Justice Failed

How "Legal Ethics" Kept Me in Prison for 26 Years


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Book Description

“A shocking tale of wrongful conviction . . . that brings general conditions into cruelly sharp focus.” —Kirkus Reviews

Justice Failed is the story of Alton Logan, an African American man who served twenty–six years in prison for a murder he did not commit. In 1983, Logan was falsely convicted of fatally shooting an off–duty Cook County corrections officer, Lloyd M. Wickliffe, at a Chicago–area McDonald’s, and sentenced to life in prison. While serving time for unrelated charges, Andrew Wilson—the true murderer—admitted his guilt to his own lawyers, Dale Coventry and Jamie Kunz. However, bound by the legal code of ethics known as the absolutism of client–attorney privilege, Coventry and Kunz could not take action. Instead, they signed an affidavit proclaiming Logan’s innocence and locked the document in a hidden strong box. It wasn’t until after Wilson’s death in 2007 that his lawyers were able to come forward with the evidence that would eventually set Alton Logan free after twenty–six years in prison.

Written in collaboration with veteran journalist Berl Falbaum, Justice Failed explores the sharp divide that exists between commonsense morality—an innocent man should be free—and the rigid ethics of the law that superseded that morality. Throughout the book, in–depth interviews and legal analyses give way to Alton Logan himself as he tells his own story, from his childhood in Chicago to the devastating impact that the loss of a quarter century has had on his life—he entered prison at twenty–eight years of age, and was released at fifty–five.

About the Authors

Praise For This Book

Praise for Justice Failed

An Official Junior Library Guild Selection, Adult Crossover Nonfiction

"Alarming and timely, Justice Failed is a must–read for anyone hoping to better understand the reality of modern American criminal justice." —New York Journal of Books

"A shocking tale of wrongful conviction . . . that brings general conditions into cruelly sharp focus." —Kirkus Reviews

"In simple, unadorned prose, Logan tells his story of the gravely flawed justice system that imprisoned him, an innocent man, for nearly three decades . . . A powerful argument that will appeal to readers of Michael Morton’s Getting Life: An Innocent Man’s 25–Year Journey from Prison to Peace." —Library Journal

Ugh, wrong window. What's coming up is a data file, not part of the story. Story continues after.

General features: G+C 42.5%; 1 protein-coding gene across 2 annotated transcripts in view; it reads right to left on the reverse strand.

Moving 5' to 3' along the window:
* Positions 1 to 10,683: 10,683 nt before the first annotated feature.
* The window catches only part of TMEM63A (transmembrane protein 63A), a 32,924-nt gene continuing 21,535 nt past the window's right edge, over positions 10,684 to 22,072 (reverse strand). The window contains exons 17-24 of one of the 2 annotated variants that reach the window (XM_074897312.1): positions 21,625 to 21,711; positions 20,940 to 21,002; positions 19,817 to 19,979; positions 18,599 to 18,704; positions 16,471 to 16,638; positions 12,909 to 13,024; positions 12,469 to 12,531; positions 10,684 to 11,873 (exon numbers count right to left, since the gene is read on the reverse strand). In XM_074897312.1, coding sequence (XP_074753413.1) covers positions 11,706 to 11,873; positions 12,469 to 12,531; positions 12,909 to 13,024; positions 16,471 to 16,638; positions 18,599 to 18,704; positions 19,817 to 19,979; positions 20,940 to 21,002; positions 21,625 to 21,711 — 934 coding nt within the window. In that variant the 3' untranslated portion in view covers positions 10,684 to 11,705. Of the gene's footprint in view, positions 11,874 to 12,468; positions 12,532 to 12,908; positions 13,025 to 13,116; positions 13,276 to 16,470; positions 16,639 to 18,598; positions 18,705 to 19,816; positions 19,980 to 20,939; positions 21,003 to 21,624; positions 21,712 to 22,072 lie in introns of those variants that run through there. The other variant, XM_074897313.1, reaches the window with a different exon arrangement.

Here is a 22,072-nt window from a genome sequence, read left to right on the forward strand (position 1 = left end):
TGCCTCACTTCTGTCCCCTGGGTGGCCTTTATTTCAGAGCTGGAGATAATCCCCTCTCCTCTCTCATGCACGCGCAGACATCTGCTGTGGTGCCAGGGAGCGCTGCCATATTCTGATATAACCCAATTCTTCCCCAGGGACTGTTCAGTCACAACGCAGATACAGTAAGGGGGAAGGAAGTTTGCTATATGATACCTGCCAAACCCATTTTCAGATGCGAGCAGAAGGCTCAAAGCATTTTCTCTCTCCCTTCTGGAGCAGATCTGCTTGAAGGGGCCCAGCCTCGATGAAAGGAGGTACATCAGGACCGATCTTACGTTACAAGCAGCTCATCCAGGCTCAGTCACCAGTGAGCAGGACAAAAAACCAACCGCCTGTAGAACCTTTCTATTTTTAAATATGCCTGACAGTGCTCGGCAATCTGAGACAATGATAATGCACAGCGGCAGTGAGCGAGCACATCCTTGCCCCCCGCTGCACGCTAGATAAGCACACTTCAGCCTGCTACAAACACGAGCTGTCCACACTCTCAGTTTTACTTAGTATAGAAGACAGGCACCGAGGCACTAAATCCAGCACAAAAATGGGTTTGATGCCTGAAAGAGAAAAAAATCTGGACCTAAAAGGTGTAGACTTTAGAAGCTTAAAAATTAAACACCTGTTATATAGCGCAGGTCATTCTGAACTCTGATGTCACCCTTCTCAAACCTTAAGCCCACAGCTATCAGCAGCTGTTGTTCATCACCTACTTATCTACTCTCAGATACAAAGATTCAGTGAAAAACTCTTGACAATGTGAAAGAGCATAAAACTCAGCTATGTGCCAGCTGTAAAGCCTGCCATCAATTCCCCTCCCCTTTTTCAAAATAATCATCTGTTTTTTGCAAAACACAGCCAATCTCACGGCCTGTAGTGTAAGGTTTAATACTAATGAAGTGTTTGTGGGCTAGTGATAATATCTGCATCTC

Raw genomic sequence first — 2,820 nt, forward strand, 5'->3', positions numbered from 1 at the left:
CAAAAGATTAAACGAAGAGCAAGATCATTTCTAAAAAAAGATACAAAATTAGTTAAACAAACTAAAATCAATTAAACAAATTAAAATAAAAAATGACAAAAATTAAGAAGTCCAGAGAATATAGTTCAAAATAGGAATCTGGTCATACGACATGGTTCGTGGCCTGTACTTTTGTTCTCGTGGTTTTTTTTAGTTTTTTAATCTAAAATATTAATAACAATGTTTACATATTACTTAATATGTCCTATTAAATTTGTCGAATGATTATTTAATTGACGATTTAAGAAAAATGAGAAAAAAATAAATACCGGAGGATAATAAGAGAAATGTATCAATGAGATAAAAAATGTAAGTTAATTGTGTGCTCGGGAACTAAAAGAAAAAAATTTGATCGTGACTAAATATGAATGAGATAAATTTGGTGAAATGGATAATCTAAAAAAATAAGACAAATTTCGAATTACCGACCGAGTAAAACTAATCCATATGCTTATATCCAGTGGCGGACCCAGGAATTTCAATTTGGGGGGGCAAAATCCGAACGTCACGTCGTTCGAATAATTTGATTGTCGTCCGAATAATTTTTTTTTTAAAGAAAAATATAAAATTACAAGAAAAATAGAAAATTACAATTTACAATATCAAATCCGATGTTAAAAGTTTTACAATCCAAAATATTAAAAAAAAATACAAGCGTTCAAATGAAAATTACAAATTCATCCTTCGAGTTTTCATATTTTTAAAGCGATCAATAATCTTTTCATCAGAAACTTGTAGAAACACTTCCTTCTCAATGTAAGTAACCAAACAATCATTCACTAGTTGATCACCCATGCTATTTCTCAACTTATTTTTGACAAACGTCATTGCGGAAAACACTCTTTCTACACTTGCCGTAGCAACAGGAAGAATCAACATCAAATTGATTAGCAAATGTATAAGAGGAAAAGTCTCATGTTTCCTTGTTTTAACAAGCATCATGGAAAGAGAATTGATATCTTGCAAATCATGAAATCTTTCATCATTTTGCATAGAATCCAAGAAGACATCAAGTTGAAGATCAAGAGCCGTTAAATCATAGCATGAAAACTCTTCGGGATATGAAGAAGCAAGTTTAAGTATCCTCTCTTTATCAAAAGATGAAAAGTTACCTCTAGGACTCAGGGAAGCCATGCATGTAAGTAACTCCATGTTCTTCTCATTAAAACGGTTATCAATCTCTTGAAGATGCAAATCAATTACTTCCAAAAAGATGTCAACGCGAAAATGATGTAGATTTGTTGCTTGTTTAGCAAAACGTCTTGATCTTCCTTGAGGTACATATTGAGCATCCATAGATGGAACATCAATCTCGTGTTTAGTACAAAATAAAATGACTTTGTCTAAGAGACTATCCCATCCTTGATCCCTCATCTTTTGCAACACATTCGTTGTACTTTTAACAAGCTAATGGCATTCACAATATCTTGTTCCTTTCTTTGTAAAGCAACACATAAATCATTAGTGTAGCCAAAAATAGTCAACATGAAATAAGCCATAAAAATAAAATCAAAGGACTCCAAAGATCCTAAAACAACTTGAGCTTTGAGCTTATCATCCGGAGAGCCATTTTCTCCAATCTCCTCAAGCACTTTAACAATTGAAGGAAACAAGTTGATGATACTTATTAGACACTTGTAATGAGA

"The story of the wrongful conviction of Alton Logan in Chicago stands out as perhaps one of the most unusual and cruel stories in the history of American jurisprudence. Convicted of a 1982 murder and sentenced to life in prison, Logan was not only innocent, but lawyers for the real killer knew it all along and, citing legal ethics, kept it a secret for more than a quarter of a century before revealing the evidence that set Logan free." —Maurice Possley, Pulitzer Prize winning journalist and New York Times best–selling author of The Brown’s Chicken Massacre and Everybody Pays

"This remarkable first–person story, told by an innocent man who lost twenty–six years of his life for a crime he did not commit, not only presents the dilemma that criminal defense attorneys face when their client confesses to them, but also recounts how a serial police torturer named Jon Burge framed him, and a racist ‘justice’ system sealed his fate." —G. Flint Taylor, longtime attorney at the People’s Law Office in Chicago, who has represented numerous wrongfully convicted victims of Chicago police torture

"This is a superb book about a tragedy in which legal ethics stood perversely in the way of justice, costing an innocent man more than a quarter century of his life." —Rob Warden, codirector of Injustice Watch, Inc., and executive director emeritus of the Center on Wrongful Conviction, Northwestern University School of Law